In this long (long) overdue addition to the episode list of 1WD TV, I report from a beautiful area of Barossa in Australia, & talk with Penfolds winemaker Stephanie Dutton. Is Aussie Shiraz poised for a comeback in the U.S.? Find out Penfolds’ view on the matter in today’s vid!
Watch it on YouTube.
Fill a van with half a dozen Right Coast sommeliers traipsing through Australia’s Eden Valley en route to Henschke, and the on-road proceedings will take on the air of a group of pre-teens after a full night’s sleep and a breakfast of Sweettarts that were about to enter Disney World.
Initially, I didn’t “get” why this group (who, along with me, were visiting as guests of Wines of Australia) was so amped up for a winery visit. I knew Henschke made very, very god wine, but so what – a lot of producers make very, very good wine. There was, of course, that thing about Hill of Grace, clocking in at $600 or so a bottle, but I’d had plenty of expensive wine that didn’t live up to the billing on its price tag and so I was actually firmly in the “skeptically optimistic” territory about tasting it that day. What the hell was wrong with these people?
But here’s the thing about good Sommeliers, particularly those from the big drinks like Boston and New York: they have access to world’s most exclusive wines that far exceeds their pay grade levels. It’s more intimate access than most of us get, and often it means that they enjoy an understanding of the world’s best wines that few others can readily grasp for having simply lacked the experience – and I include in that unlucky majority most pro wine critics, because they don’t have wealthy patrons ordering the better vintages of the world’s most difficult-to-obtain juice several times per night, as the somms do (depending on what rich-and-famous clientele might be forking out the cash for the good stuff that night on the floor).
[ Editor’s note: My favorite such story doesn’t involve drinking wine at all: as one of my newfound somms told me, he once served a group that included Robert Downey, Jr. After offering Downey the wine list, before he could finish his opening sentence Downey cut him off: “Oh, no, no, no, no NOOOOOO… take that away… we would tear this place APART.” ]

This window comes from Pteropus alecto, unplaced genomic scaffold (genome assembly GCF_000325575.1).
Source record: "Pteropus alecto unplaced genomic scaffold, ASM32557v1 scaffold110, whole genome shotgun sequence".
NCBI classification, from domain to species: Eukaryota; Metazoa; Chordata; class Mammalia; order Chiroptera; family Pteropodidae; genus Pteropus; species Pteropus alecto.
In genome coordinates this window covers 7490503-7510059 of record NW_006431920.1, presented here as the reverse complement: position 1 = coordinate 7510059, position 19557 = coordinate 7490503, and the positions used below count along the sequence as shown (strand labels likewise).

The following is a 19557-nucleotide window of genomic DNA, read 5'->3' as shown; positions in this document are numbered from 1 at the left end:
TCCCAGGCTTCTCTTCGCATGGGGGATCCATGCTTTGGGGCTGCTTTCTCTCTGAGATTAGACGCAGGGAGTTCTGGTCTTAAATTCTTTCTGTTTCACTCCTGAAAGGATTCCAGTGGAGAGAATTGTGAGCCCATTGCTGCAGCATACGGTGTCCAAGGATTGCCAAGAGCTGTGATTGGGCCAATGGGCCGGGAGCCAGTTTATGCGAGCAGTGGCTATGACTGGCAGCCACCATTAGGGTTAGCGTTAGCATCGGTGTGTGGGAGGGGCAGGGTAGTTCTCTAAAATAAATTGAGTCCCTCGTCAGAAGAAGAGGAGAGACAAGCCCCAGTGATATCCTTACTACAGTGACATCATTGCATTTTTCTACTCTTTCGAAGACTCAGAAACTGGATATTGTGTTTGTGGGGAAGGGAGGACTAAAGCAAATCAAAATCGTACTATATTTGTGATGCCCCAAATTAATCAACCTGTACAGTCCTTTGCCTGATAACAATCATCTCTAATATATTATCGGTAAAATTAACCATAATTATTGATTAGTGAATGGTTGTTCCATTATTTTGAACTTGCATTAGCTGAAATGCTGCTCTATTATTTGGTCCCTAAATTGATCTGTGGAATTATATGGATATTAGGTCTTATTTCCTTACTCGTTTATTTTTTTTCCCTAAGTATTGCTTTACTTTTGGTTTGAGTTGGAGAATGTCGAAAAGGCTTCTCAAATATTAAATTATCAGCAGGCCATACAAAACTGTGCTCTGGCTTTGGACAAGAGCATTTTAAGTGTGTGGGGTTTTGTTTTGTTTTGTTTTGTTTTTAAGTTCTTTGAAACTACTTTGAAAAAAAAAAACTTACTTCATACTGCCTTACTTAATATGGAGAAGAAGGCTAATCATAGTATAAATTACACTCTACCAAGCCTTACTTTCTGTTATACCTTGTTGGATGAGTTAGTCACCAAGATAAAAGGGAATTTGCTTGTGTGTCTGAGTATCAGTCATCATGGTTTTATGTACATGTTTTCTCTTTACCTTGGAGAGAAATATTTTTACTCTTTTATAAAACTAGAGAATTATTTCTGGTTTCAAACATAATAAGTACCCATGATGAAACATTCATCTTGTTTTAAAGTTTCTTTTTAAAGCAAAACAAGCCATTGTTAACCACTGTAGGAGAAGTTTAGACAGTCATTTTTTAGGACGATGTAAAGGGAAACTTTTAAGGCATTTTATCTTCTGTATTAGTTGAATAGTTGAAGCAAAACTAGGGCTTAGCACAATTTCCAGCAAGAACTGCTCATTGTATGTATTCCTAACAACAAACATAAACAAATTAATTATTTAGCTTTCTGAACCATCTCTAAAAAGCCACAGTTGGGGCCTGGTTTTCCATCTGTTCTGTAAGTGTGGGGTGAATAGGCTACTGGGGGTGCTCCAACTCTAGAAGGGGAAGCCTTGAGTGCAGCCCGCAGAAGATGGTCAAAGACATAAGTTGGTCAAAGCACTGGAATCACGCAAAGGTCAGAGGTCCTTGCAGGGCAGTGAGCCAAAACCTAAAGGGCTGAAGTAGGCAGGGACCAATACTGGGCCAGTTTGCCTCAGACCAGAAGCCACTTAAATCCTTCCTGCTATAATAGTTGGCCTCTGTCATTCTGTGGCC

And so it turns out that the somms were all justified to have been so giddy, because I was about to be schooled – big-time – in what it really meant to have sommelier-level access to one of the world’s finest fine wines…
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It’s a brilliantly sunny day in Beechworth, a rural (even by Aussie wine region standards) area in eastern Victoria that sits just south of Rutherglen. The region was made famous by Giaconda, whose premium Chardonnays are in such high demand that they’re now offered en primeur.
But I’m not here to see Giaconda (okay, that mostly had to do with the fact that it was closed when I visited). I’m across the street, where Keppell Smith has set up shop for his Savaterre brand – and at seventeen years running, he’s just gotten around to building a modern winemaking facility. This is the other side of Oz, where handfuls of tiny producers are setting up garage-style winemaking efforts, using natural cork, and otherwise eschewing the penchants of ginormous Aussie wine conglomerates’ for squeaky-clean, screw-capped, and what many wine geeks often criticize as characterless wines.
Smith comments on what he’s trying to avoid, and his words, I come to learn later, more-or-less sum up the approach of producers throughout Beechworth: “Fuck me dead! There’s nothing worse than a ‘so what’ wine!”
Ask Smith why he chose this spot to plant grapes, and his answer, similarly, will tell you everything; only this time, it’s everything about his approach to winemaking (and, I gathered, to life itself – Smith seems incapable of hiding his true feelings about anything… even by Aussie transparency standards).
“Because of this,” he says, picking up a handful of brownish, unforgiving, decomposed granite. “Because of this shitty, shitty, crappy, shitty soil!”…
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